My first solo play I scored 95 points and ended with 4 cows and 1 sheep. Used the 3 milk action. Seemed productive.
 
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Pablo Castaneda
United States
Guaynabo
Puerto Rico
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I've tried animals in the solo game, they can be really good, but require a bit of setup, this strategy might be viable for multiplayer since the crucial actions are usually not high priority for people not going for animals:

Turn 1:
Inventory: Mead, Peas, Flax, Beans

1 W - Get beans and silver
3 W - Buy a cattle for one silver
1 W - Get one milk
1 W - Trade beans -> milk, milk -> wool

Place wool: 0,0 for two silver income

Feast: Peas + Mead + Beans

Turn 2:
Inventory: 2 x Silver, Peas, 2 x Flax, Beans, Grain, Milk, Cattle

4 W - Get spices, silver and 2 x milk
2 W - Buy cattle and milk
1 W - Trade milk -> wool and get one good from a mountain (setup for getting ore or silver next turn)

Place spices 0,3 just above the mead bonus
Place wool 0,7 just above ore bonus

After Income place one silver on 1,6 to get ore bonus

Feast: Peas, Milk, Flax

Turn 3:
Inventory: Silver, Wood, Flax, Beans, Grain, 2 x Milk, 2 x Cattle (P), Ore

3 W - Get a sheep
2 W - Buy one sheep for a silver
1 W - Trade cattle -> clothing, milk -> wool
2 W - Trade clothing -> hoard and get three goods from a mountain get at least one or silver

Place clothing 2,0
Place ore (income) 0,2 to get mead bonus
Place wool 3,4
Place ore-silver (mountain) 2,5 to get wood bonus

Feast: Beans, Milk, Grain

After this you should have: 2 x Sheep, Pregnant Cattle, 4 Silver Income, Mead Bonus, Wood Bonus and Ore Bonus, two occupations in hand and one in play.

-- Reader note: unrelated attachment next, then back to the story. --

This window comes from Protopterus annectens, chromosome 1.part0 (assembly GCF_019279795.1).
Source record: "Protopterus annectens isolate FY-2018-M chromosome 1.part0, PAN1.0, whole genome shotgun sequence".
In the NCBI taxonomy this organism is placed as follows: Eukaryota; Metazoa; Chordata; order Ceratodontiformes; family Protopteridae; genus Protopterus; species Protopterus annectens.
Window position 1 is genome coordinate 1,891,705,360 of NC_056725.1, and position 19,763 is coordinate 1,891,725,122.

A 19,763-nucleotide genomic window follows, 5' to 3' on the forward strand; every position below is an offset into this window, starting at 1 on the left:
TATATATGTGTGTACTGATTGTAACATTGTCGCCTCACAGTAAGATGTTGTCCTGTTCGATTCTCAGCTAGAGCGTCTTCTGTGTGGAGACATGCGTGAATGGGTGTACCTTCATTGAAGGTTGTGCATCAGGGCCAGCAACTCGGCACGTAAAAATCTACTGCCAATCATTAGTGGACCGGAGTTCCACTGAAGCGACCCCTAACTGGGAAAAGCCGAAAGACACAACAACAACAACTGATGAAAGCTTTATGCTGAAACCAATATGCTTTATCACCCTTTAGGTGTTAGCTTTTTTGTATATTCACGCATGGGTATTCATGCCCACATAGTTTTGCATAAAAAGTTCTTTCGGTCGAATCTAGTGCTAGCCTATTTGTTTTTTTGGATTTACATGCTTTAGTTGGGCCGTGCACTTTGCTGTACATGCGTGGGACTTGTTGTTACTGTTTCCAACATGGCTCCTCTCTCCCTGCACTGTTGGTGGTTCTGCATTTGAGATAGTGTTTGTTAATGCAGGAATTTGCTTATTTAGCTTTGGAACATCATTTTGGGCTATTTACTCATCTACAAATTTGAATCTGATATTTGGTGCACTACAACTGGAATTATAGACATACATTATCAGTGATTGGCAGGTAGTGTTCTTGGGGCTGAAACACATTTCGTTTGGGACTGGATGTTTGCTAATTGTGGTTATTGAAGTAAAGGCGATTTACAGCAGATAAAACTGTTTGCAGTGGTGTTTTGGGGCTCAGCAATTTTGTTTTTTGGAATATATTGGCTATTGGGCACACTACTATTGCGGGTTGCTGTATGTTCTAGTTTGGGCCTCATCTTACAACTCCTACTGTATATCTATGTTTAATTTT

And from now on you get:
Turn 4: Pregnant Sheep, Sheep, 2 x Cattle: Trade sheep
Turn 5: Pregnant Cattle, Cattle, 2 X Sheep: Trade cattle
Turn 6: Pregnant Sheep, Sheep, 2 X Cattle: Trade sheep
Turn 7: Pregnant Cattle, Cattle, 2 x Sheep: Trade whatever you need

As you can see this sequence ignores ship related actions but not early home board setup. Got 153 points in solo game and I'm pretty sure I made some mistakes during turns 4-7.
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Dan Silverman
United States
Waltham
Massachusetts
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Where are you getting points from? You're covering negatives, but are you just getting points from emigrating on turns 4-7? Or houses? Or what?
 
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Pablo Castaneda
United States
Guaynabo
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Yes what I've described is more of an economic setup to get points in later rounds:

60 points emigration
18 points income
10 points stone house
17 points long house
38 points exploration
7 points animals
3 points whaling ship

I don't think there is a viable strategy for just breeding animals.
 
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Ryan Feathers
United States
Madison
Wisconsin
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pcastaneda wrote:

Turn 1:
Inventory: Mead, Peas, Flax, Beans

1 W - Trade beans -> milk, milk -> wool



Unfortunately this looks to be illegal. You cannot upgrade the same tile twice unless you go to one of the double upgrade spots.

Without that early tile to generate income, I'm afraid the rest of your opening breaks down a bit.

EDIT: Ignore everything of the above, I messed up. I missed the fact he used a worker to get a milk, so he had both a beans and a milk tile already.